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Young Salts Visit Ship to Get a Taste of Sailor's Life

January 23, 1998|FRANK MESSINA

Ten-year-old Ashley Stipe was curious about 18th century sailors and, like, how did they handle a Big Mac attack while sailing the seven seas?

Hard tack, dried beans and salt beef, came the answer from Hal Day, a crew member of the Lady Washington, a 112-foot brig that will host tours at the Orange County Marine Institute in Dana Point Harbor this weekend.

"I think I learned that I'd rather eat at McDonald's than sailor food," said the fourth-grader from St. Michael's Academy in San Clemente.

The five-day visit by the 18th century trading vessel replica is just one of many stops scheduled along the West Coast during the school year. The ship's mission: demonstrate the science of seafaring to schoolchildren.

"We make sailoring something more interesting than the stories of old, dead white guys they get in school," said Gary Stugard, captain of the Aberdeen, Wash.-based vessel.

Students hoist huge, billowing sails, pull at the ship's 7-foot tiller and learn the inside story about life at sea.

Their instructors are Lady Washington crew members dressed in sea garb--billowing pants and shirts with brightly colored bandannas to protect their heads from the sun.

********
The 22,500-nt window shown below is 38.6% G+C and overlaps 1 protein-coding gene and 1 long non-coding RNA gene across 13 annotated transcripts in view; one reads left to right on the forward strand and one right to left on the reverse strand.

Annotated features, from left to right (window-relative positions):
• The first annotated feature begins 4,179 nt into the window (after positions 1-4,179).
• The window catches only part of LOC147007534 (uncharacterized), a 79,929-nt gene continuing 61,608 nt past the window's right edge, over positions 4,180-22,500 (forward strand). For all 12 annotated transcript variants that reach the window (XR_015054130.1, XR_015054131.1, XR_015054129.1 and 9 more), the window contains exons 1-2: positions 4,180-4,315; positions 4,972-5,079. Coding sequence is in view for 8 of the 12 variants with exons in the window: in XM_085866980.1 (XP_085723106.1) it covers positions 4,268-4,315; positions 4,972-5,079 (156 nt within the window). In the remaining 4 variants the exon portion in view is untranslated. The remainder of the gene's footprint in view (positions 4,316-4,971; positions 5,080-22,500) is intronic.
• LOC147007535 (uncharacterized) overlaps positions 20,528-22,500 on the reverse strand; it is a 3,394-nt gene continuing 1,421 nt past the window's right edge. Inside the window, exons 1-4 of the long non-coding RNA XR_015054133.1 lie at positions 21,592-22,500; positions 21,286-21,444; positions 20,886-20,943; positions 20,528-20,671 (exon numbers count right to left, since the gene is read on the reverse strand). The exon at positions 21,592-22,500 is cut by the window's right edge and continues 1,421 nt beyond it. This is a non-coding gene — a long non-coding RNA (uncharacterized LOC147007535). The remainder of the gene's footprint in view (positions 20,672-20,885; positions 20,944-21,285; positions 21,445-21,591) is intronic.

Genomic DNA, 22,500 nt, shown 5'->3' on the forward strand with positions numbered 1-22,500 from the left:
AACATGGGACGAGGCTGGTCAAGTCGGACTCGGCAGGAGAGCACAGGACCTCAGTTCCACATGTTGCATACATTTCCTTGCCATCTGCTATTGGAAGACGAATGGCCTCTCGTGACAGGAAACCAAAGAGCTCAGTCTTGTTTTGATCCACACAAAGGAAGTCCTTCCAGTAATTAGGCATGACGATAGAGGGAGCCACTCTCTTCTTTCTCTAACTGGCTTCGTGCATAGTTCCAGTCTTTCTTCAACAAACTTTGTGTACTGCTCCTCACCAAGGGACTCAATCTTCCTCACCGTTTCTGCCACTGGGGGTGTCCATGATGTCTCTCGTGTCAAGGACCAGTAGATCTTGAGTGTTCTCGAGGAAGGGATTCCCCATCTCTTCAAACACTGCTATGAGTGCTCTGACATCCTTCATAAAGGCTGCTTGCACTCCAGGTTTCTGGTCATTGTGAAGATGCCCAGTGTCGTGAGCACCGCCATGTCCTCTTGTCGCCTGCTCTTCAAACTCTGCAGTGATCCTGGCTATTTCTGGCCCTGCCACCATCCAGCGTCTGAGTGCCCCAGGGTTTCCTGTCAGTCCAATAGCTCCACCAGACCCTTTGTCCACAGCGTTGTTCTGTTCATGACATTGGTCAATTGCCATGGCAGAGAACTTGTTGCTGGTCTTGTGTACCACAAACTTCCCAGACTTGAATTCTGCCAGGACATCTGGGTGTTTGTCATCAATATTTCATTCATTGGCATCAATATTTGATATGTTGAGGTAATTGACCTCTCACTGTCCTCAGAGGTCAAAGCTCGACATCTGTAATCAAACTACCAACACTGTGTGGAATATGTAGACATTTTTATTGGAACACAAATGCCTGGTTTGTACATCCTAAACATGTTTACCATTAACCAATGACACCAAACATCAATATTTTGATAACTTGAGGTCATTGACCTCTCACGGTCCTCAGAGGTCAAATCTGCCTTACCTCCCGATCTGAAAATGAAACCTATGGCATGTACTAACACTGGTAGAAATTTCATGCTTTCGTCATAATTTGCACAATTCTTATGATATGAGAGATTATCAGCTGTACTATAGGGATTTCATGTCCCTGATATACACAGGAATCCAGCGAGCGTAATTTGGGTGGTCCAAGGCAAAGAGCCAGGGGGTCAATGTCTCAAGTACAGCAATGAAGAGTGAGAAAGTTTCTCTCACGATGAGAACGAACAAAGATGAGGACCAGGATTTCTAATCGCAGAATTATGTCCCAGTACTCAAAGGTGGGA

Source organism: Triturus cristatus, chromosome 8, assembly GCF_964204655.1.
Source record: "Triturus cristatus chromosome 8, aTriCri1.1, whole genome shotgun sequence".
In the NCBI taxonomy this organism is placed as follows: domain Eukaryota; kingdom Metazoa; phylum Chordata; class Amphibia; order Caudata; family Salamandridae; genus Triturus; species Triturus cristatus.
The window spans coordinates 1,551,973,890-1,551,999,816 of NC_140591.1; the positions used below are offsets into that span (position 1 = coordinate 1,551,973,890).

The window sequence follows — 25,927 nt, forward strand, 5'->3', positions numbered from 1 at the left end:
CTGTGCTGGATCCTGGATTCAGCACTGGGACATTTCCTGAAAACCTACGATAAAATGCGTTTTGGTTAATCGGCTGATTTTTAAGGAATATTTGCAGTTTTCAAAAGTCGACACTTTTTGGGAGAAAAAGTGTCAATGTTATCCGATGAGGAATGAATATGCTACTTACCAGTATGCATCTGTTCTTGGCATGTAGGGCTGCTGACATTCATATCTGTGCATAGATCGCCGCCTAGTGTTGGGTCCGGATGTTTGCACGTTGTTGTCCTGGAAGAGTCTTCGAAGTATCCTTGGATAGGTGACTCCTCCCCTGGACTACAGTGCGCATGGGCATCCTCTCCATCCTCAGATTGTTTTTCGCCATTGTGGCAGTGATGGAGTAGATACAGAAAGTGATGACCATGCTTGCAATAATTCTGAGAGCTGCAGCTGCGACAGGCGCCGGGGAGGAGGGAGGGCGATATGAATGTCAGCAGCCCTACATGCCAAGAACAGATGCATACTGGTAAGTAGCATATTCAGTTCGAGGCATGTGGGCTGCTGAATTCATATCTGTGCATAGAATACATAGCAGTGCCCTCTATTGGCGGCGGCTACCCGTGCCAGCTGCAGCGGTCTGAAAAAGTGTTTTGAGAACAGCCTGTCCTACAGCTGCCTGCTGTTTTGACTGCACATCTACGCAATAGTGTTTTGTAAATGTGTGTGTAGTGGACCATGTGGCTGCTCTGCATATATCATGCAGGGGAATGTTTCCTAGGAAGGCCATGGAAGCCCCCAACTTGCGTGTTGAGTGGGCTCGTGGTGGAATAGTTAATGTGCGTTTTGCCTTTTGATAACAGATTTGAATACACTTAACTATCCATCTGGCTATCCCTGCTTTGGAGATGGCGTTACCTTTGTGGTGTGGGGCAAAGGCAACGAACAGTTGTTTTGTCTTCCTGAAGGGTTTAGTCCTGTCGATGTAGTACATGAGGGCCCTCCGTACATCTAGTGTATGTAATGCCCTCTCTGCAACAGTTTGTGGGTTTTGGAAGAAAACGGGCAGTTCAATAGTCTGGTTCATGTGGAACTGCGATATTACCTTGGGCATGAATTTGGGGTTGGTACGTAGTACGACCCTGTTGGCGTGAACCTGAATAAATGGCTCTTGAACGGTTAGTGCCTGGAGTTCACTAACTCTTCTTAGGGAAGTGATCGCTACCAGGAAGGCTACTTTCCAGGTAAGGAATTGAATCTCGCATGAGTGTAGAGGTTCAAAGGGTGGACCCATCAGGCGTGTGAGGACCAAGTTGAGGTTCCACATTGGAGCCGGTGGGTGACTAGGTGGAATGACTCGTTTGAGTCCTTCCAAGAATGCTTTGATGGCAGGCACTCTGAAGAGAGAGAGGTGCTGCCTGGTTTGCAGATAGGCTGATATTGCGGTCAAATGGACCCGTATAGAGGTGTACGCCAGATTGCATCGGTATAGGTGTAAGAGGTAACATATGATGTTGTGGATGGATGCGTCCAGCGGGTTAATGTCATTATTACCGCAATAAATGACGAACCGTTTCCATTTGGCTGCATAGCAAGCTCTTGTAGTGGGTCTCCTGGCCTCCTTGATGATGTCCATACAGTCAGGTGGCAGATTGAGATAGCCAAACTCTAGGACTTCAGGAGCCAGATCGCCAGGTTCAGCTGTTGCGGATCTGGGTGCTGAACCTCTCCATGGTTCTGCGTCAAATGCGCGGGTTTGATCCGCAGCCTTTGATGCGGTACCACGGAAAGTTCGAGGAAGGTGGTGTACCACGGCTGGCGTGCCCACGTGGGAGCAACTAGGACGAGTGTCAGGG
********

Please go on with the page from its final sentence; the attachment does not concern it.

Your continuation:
"You are a common sailor now," Day told a small group of elementary students from St. Michael's Academy on Thursday.

"Today, people live to be 75 or older," Day reminded the youngsters. Sailors [then] didn't live that long."

The crew of the original Lady Washington stayed at sea for 11 years, once working for a Boston company that traded soft sea otter pelts for Chinese tea, before disappearing without a trace in the Pacific, Day told the wide-eyed children.

This weekend, the public also will get a chance to tour the Lady Washington and sail on the brig during a mock ocean battle with the Hawaiian Chieftain, an 1860s cargo ship replica.

The Marine Institute is at 24200 Dana Point Harbor Drive. Tickets and schedules: (800) 401-7835.

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